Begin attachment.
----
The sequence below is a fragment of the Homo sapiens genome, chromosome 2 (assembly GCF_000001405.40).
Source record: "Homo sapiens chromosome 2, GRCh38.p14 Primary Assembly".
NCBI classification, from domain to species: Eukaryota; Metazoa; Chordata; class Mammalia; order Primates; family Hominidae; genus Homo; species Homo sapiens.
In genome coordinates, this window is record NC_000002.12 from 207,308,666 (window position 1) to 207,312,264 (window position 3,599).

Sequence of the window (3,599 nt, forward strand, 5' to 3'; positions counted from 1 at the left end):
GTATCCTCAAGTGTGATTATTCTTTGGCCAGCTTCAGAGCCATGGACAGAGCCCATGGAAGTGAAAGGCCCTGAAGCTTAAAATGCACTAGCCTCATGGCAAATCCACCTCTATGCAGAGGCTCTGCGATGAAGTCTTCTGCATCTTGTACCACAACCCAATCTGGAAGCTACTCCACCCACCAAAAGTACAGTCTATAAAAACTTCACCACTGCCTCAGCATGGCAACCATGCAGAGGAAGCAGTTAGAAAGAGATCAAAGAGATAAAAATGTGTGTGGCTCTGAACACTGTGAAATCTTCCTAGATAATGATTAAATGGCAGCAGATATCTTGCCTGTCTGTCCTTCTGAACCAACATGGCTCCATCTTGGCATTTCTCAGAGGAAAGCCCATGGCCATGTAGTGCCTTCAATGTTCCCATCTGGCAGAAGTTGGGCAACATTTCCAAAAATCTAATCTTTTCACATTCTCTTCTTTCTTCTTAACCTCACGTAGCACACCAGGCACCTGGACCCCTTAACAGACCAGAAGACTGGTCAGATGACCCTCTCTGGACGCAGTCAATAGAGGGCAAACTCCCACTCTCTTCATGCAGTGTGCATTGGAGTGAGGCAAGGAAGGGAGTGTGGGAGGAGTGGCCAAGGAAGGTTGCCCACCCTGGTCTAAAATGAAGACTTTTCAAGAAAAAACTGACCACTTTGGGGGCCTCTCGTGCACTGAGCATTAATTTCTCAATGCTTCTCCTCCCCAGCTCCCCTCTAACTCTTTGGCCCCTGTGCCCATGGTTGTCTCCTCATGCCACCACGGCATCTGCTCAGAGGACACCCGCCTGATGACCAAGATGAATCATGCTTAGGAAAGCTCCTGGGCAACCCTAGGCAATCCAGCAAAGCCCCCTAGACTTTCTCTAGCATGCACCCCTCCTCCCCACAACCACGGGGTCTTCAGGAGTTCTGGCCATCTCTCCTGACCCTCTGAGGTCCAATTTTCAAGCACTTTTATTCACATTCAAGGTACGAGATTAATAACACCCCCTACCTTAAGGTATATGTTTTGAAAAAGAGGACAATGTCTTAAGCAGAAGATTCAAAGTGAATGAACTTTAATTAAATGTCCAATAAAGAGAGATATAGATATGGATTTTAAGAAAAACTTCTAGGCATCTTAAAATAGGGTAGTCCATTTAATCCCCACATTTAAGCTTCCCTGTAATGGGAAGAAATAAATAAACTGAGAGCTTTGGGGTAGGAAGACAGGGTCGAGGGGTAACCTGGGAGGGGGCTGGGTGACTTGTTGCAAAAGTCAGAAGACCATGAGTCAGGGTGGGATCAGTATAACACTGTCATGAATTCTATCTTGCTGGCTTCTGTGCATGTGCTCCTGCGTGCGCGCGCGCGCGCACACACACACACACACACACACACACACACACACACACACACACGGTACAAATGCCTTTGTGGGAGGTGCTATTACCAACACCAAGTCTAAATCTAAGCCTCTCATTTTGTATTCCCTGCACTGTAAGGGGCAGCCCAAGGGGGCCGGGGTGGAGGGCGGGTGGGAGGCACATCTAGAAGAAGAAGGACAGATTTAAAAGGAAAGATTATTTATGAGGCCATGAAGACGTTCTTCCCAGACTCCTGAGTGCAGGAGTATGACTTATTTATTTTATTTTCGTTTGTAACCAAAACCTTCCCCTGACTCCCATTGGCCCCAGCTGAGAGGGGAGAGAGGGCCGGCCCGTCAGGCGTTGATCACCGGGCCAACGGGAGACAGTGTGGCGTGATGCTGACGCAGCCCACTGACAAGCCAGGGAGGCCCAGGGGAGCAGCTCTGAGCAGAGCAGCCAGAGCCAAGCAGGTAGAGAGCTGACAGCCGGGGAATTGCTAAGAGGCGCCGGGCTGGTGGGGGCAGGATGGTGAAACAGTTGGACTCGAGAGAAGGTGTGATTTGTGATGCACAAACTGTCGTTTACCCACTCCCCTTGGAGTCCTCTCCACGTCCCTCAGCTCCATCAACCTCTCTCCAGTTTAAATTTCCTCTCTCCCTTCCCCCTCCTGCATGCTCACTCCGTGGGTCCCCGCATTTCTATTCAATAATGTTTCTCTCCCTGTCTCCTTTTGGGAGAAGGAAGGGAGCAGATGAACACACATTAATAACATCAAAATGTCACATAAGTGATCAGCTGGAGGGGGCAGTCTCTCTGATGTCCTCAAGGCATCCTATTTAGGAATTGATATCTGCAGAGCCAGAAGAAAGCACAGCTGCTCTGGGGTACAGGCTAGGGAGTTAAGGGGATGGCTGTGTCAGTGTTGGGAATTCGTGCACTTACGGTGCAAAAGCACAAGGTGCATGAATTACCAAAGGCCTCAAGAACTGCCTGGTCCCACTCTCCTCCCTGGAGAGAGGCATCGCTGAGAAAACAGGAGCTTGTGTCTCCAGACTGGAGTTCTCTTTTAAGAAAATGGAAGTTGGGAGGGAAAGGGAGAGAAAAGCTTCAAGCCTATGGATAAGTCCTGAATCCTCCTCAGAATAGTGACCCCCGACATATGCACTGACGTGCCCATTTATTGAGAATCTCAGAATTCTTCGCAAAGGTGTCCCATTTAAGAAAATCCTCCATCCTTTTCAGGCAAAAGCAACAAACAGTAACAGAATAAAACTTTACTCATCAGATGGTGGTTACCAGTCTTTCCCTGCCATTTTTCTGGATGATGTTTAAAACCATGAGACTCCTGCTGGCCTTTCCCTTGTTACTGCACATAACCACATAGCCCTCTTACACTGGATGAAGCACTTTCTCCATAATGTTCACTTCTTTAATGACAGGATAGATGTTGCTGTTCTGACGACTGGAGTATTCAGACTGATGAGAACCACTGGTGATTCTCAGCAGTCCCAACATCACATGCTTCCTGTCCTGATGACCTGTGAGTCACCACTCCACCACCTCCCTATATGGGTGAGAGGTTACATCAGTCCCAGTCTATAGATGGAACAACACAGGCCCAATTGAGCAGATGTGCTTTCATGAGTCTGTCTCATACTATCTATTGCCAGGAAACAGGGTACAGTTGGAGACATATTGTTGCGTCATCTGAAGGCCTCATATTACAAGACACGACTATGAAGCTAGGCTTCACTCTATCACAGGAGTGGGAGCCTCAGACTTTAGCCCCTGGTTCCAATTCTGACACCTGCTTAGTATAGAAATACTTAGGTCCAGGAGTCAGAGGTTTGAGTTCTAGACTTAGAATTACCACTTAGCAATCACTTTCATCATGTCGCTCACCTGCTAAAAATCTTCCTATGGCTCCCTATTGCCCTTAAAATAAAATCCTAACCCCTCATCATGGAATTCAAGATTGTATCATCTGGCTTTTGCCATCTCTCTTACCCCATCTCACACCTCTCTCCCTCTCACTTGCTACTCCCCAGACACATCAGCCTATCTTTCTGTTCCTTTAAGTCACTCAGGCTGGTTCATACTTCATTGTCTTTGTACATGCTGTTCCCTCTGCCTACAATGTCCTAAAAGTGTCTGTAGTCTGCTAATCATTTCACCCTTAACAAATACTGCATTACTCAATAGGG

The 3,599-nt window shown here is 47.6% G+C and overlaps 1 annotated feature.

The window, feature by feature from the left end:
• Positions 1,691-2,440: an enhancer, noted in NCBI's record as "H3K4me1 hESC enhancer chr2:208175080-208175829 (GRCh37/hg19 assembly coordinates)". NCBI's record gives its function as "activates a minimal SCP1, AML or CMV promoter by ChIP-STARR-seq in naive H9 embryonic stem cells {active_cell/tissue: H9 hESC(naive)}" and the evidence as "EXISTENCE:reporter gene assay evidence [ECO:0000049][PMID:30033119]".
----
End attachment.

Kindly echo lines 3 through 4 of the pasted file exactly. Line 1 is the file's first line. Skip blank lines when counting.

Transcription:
NCBI classification, from domain to species: Eukaryota; Metazoa; Chordata; class Mammalia; order Primates; family Hominidae; genus Homo; species Homo sapiens.
In genome coordinates, this window is record NC_000002.12 from 207,308,666 (window position 1) to 207,312,264 (window position 3,599).